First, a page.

Kline — who recently scored her first major hit as a sole producer for Tenille Arts’ “Somebody Like That,” which peaked at No. 3 on Billboard’s Country Airplay chart — is far from the only producer making strides — and history. In June, WondaGurl — the Toronto native who has worked with Mariah Carey, Travis Scott, Drake and countless others — became the first Black woman to win producer of the year in the 50 year history of Canada’s Juno Awards. She followed the win with a partnership deal with Red Bull Records for her label imprint, Wonderchild. Lazar, for her part, says “I've had quite a few ceiling-breaking moments” — from becoming the first woman mastering engineer nominated for record of the year (Sia’s “Chandelier”) to the first woman mastering engineer to win best engineered album, non-classical (Beck’s Colors). But, she adds, each time someone described those feats in terms of gender, “it ended up oddly discounting the achievement.” Which is why this year, when three projects she worked on all scored album of the year Grammy nominations (Coldplay’s Everyday Life, Jacob Collier’s Djesse Vol.3 and Haim’s Women In Music Pt. III) — a first for any mastering engineer — she could only describe the feeling as “boggling.” She says, “It wasn't about gender anymore, it wasn't about male or female. I was the first person.”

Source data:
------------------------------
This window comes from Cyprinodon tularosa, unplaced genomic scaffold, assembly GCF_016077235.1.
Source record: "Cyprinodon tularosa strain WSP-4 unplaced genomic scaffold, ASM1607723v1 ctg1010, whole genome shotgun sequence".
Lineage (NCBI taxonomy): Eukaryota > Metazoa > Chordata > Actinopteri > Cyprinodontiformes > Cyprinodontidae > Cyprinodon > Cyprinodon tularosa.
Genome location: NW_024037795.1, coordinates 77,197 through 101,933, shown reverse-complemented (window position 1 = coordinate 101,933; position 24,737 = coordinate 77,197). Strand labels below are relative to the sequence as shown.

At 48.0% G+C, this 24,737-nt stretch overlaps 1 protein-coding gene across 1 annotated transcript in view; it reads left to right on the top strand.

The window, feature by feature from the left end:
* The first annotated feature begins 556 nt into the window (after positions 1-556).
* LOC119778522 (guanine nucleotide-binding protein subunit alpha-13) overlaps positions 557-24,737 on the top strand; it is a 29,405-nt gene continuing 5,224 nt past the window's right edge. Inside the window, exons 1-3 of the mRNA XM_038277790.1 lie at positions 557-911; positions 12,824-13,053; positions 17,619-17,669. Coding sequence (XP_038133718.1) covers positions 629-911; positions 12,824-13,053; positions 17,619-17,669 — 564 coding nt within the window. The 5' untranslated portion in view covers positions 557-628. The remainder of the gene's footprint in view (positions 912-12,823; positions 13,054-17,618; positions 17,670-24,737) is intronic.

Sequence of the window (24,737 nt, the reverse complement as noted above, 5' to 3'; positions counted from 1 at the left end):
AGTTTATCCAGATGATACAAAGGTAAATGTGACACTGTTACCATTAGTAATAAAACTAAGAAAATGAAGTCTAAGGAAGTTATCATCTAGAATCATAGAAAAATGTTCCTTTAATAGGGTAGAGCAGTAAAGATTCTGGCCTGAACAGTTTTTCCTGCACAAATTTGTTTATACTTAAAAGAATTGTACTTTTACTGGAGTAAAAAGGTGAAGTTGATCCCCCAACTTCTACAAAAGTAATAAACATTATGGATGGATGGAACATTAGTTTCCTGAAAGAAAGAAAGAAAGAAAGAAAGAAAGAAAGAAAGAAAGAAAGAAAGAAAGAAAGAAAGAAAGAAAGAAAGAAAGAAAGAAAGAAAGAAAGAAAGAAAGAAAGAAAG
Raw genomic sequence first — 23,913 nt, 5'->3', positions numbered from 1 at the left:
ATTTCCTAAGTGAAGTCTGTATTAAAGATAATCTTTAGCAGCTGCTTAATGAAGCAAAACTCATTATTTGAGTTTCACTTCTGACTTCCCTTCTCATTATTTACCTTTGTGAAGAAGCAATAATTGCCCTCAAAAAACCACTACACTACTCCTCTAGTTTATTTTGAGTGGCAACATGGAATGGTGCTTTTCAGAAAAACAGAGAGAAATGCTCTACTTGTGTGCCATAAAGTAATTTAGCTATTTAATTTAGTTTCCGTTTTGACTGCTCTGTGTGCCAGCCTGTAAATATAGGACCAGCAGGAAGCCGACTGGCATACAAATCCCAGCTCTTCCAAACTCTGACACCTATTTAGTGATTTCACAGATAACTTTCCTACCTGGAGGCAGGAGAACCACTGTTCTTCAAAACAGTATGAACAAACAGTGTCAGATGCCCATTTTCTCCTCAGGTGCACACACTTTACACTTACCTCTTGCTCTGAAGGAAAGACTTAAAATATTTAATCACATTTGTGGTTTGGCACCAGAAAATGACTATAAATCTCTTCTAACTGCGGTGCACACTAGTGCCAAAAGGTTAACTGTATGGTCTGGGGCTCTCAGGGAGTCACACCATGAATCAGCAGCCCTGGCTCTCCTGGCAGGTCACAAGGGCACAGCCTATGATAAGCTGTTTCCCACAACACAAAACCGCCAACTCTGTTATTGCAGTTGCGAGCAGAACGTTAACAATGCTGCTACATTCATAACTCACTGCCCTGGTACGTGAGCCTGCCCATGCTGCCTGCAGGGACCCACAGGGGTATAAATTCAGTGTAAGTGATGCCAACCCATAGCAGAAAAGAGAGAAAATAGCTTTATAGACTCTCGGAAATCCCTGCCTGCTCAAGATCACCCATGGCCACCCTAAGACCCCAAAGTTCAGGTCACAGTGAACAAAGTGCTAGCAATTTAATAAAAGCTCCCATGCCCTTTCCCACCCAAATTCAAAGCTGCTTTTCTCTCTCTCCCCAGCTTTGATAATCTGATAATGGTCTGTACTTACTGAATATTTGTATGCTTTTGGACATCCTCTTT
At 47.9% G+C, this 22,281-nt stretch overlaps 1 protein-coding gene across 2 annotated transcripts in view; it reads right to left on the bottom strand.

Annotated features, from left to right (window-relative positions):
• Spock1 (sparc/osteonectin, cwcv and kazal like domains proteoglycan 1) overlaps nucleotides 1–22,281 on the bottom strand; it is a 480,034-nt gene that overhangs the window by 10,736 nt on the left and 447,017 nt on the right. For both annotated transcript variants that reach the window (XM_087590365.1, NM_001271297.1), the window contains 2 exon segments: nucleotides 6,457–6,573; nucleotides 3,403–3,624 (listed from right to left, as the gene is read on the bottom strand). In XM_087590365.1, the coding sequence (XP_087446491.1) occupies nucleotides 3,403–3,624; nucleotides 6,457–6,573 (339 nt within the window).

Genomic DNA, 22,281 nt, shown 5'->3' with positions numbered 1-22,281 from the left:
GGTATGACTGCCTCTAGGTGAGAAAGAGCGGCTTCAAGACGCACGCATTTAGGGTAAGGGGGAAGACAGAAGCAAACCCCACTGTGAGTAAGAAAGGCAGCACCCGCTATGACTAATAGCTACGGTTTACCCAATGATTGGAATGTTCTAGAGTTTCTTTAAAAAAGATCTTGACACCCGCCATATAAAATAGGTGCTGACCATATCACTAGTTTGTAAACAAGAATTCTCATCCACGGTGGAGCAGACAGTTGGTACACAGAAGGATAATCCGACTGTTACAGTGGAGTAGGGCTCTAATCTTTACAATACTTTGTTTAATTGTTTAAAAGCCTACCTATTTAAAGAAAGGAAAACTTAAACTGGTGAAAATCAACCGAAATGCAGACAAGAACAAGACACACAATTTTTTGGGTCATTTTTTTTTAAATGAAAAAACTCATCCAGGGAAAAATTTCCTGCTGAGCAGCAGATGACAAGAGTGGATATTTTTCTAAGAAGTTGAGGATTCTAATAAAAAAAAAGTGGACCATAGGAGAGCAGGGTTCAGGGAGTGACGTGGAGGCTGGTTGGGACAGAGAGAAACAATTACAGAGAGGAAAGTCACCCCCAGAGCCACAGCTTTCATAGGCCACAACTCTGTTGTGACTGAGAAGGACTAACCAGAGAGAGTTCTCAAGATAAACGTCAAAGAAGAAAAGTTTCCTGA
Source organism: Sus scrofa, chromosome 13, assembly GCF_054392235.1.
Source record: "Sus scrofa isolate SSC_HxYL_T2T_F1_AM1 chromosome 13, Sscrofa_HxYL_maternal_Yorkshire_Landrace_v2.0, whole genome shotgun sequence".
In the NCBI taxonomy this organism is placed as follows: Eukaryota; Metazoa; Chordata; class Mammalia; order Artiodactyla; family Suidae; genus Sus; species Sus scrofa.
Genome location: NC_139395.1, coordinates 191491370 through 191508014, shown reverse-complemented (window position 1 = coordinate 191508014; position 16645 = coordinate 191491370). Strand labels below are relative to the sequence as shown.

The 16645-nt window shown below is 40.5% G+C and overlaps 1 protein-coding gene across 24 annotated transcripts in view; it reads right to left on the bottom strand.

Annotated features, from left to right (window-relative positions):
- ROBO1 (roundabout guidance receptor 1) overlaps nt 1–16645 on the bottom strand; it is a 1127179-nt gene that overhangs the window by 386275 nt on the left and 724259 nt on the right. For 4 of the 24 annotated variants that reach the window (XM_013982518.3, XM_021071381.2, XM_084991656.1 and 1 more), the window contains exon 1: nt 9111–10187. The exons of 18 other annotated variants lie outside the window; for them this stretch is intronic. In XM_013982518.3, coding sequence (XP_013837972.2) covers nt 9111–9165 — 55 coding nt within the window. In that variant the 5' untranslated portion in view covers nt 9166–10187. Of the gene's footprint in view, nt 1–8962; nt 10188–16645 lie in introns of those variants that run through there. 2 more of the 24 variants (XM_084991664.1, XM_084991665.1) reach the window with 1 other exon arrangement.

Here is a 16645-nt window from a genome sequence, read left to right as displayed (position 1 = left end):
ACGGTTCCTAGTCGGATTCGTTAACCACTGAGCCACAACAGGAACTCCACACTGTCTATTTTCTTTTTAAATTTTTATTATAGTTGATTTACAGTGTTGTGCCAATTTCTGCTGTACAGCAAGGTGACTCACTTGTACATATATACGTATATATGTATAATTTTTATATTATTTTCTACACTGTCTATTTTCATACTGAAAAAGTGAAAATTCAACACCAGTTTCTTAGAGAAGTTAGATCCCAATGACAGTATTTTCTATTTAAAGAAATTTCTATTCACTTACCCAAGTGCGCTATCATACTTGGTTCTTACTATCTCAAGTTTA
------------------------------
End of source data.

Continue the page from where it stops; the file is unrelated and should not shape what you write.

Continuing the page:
And ultimately, for these top producers, that’s what it all comes down to: unbiased respect. As TRAKGIRL says, “What we’re pursuing, it’s bigger than me and my career.” It’s a sentiment echoed by Lazar, who adds: “We’ve been able to help create pathways and a support network and avenues for people to fight their way through this — and I couldn’t ask for more.”
Although, she adds, she actually could: “More money, more support, more employment opportunities. More and more and more. We need it.”
A version of this article originally appeared in the July 17, 2021 issue of Billboard.